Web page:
A_Rival: Performing January 3rd at 1:30 p.m.

Bay Area based chip hop producer Luke Esquivel, also known as A_Rival, launched his newest release ’Truthcannon’ on May 21, 2013. With cameos made by bLiNd, Abducted By Sharks, and TRASH80 on the latter half of the album, ’Truthcannon’ is a fantastic, fist-pumping album infused with dubstep drops, dreamy chip melodies and lovely Trance-like vocals to transcend its listeners on a ride through a 16-bit space shooter game.

Auxcide: Performing January 3rd at 12:00 p.m.

Having just dropped two consecutive 8static net label releases on December 18, 2013, Bryan Dobbins, also known as Auxcide, has captured my heart (Morgan and Kilpatrick’s as well) with ‘Speck’ and ‘Pixel’. Auxcide’s ability to produce not one but TWO danceable albums reigns from his precise electronic underscoring accompanied by the harsh soundchips of his Gameboy AGS and DMG running LSDJ. Created using a plethora of hardware including Roland Gaia, Yamaha PSR-500, and Arturia MiniBrute, ‘Pixel’ is the calm predecessor I imagine to soundtrack the victory of war, where ‘Speck’ is an explosion of energy that can’t help but grab your attention. The cool thing about these albums? Auxcide covers ‘The Moon’ from Ducktales Remastered (released by WayForward with music composed by Jake ‘virt’ Kaufman) and ‘Fire and Ice’, the Game of Thrones title sequence track.

Danimal Cannon: Performing January 3rd at 2:00 p.m.
Zef: Performing January 5th at 4:05 a.m.

With a recent TEDxBuffalo appearance about chipmusic, Dan ‘Danimal Cannon’ Behrens is making his way to MAGFest 12 to rock your faces not once but TWICE. Performing under both Danimal Cannon and ARMCANNON this year, Behrens released ‘Parallel Processing’ alongside Zef on January 15, 2013 under the prior. (NOTE: One of the two artists will be releasing a new track on the upcoming MAG=WIN comp! Listen to the teaser HERE to guess who!) With that notable progchip sound, ‘Parallel Processing’ is another stellar Ubiktune release, and is an album quite like none other. The two technically skilled artists combined forces, smashed their noggins together, and went to town to create an album whose INSANE level of musical engineering is accompanied by their love for Gameboy processors.

That’s all for this month’s Chip Treatment! I’ll be seeing all you Carbon based lifeforms at MAG! If for whatever reason you can’t make it, be sure to tune in to as my awesome friends  Casshern and Glenntai are manning the livestreams so you don’t miss out!

MAGFest: | Facebook | Twitter | MAG 12 (Fb Event)
Full Event Schedule | Full Chiptune BRKDown

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8-Bit Banter with DjjD: ‘A For Amiga’ by cTrix

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Yo, yo, yo. DjjD here.

Before we begin, let’s just look at a couple of the comments I’ve found on the internet whilst listening to this amazing piece of work:

“I’ve been freaking out about how good ‘A for Amiga’ is. Jammy yet musical, bouncy yet methodical, calculated yet playful…” – Phonetic Hero (Pete Lepley)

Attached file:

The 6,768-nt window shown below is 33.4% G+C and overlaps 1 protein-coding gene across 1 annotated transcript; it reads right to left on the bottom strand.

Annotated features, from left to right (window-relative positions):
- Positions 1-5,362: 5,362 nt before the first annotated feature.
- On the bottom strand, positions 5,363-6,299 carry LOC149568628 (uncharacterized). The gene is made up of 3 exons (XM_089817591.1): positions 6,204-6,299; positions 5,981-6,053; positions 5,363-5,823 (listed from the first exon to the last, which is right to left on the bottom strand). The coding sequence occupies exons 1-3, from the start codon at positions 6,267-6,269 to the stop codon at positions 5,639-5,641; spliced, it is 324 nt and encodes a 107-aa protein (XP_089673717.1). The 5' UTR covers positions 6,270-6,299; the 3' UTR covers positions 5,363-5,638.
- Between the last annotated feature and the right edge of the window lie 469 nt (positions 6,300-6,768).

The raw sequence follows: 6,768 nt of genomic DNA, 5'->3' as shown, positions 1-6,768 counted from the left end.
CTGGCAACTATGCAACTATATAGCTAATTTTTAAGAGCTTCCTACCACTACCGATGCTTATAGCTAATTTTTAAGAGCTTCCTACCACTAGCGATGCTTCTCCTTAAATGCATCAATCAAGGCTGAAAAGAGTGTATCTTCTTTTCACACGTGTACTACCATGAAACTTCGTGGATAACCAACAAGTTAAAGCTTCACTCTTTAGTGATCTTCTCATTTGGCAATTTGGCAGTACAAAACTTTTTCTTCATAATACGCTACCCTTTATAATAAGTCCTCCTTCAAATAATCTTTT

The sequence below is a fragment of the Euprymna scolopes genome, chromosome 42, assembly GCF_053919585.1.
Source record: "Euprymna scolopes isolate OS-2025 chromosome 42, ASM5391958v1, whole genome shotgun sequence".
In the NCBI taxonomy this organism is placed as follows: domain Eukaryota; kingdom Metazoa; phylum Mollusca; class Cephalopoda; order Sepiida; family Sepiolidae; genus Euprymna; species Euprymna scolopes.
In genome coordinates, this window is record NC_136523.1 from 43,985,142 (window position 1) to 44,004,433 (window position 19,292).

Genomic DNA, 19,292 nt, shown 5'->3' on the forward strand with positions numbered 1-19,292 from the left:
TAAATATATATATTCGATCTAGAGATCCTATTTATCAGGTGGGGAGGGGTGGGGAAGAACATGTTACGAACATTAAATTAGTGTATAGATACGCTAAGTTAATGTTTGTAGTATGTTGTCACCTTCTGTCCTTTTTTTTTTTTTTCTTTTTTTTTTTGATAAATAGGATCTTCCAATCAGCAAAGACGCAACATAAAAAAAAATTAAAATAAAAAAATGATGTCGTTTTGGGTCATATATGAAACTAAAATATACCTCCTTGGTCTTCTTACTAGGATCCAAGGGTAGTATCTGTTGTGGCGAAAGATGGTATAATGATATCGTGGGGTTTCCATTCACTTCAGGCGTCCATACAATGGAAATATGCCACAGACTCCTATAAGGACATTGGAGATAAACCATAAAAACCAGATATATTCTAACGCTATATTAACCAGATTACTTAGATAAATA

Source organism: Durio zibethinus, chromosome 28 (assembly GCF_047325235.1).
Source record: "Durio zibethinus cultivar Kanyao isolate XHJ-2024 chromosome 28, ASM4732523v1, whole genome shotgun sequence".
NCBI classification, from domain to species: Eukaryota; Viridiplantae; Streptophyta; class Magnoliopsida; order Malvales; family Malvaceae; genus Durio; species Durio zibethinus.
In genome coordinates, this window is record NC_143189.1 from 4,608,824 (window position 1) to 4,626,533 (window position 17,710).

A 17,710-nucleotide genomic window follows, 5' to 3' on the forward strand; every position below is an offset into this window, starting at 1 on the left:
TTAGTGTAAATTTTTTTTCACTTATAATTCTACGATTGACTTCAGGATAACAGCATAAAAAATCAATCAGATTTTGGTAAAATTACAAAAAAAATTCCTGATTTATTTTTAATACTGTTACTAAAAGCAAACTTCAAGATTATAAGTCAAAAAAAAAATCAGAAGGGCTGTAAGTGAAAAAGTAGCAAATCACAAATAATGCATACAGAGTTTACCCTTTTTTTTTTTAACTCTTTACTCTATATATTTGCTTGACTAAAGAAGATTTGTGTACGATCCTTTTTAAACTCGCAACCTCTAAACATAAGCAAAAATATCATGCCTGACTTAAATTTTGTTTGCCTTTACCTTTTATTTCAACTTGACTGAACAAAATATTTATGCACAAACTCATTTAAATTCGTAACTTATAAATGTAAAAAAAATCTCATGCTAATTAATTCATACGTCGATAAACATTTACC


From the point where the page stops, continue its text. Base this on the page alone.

“this album is fucking GOOD” – Luke Keever


Classy statements, for a classy album. However, this fantastic Bleepstreet release does for me what I have not been able to find in other recent collections: pure, unadulterated vehemence. In a number of ways, cTrix manages to conceive extreme twists and turns in an immensely enjoyable and thrilling expedition down memory lane back into the early 90s. How he manages to pack such nostalgic, complicated rhythms and such wonderful, prodigious leads in each song, off of an Amiga 500, is just beyond words. The radical melodies generated from this machine (and its user), are just incredible.


When I saw this first, I had flashbacks of After Burner.

To really understand what the background of ‘A For Amiga’ was, I asked Chris Mylrae (cTrix) for a few moments of his time to explain how he got to this concept and how he carried out his project:

A for Amiga is a project which started life as an “album-on-a-floppy” Amiga musicdisk. The Amiga’s tracking system was what had launched me into the world of digital music production when I was a kid. The aim was to make tunes using samples from the original floppies which came bundled with “The Ultimate Sound Tracker” which was one of the first Amiga trackers (late 80’s). I also decided to use some of the samples I spent weekends of my childhood finding at computer swap meets. Pre-internet / pre-sampler that’s how I got my sounds!

Best part?

“…I’d love to give you a philosophical reason to why I made these tunes – but it was mainly a technical challenge purely for fun. Once I got going I spent a long time on some of the melodies and chordal structures… but it all came down tunes that were fun to make.”

No deeper meaning than that, folks. He did this because he wanted to test his limits and make something badass. Personally, I can’t stop listening to “DX Heaven”. It’s super smooth, has some really great dynamics, and this is probably just me, but it totally reminds me of Epic Pinball.

I can’t speak highly enough of this album; it’s just THAT good. Each track is a descent farther and farther into a simpler, far more pleasant past. You’ll be thinking about those good ol’ days where all you had to think about was games, sipping on lemonade, and occasionally treading outside of your dungeon/castle/fortress (yes, your house) to hang out with friends. You owe it to yourself to listen to some damn good music, Christmas was tough.

…and no I’m not just saying that because I waited until the day before Christmas to buy gifts. (don’t judge me)

Stay classy. :)

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Sladerfluous: Auxcide’s double release ‘Speck’ AND ‘Pixel’

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Bryan ‘Auxcide’ Dobbins has just released two albums through 8static’s net label.




Both at the same time.

You’re going to love both of them.

‘Speck’ and ‘Pixel’ by Auxcide are together a masterfully compelling collection of electronica underscoring Auxcide’s crystal-clear passion and desire to break beyond.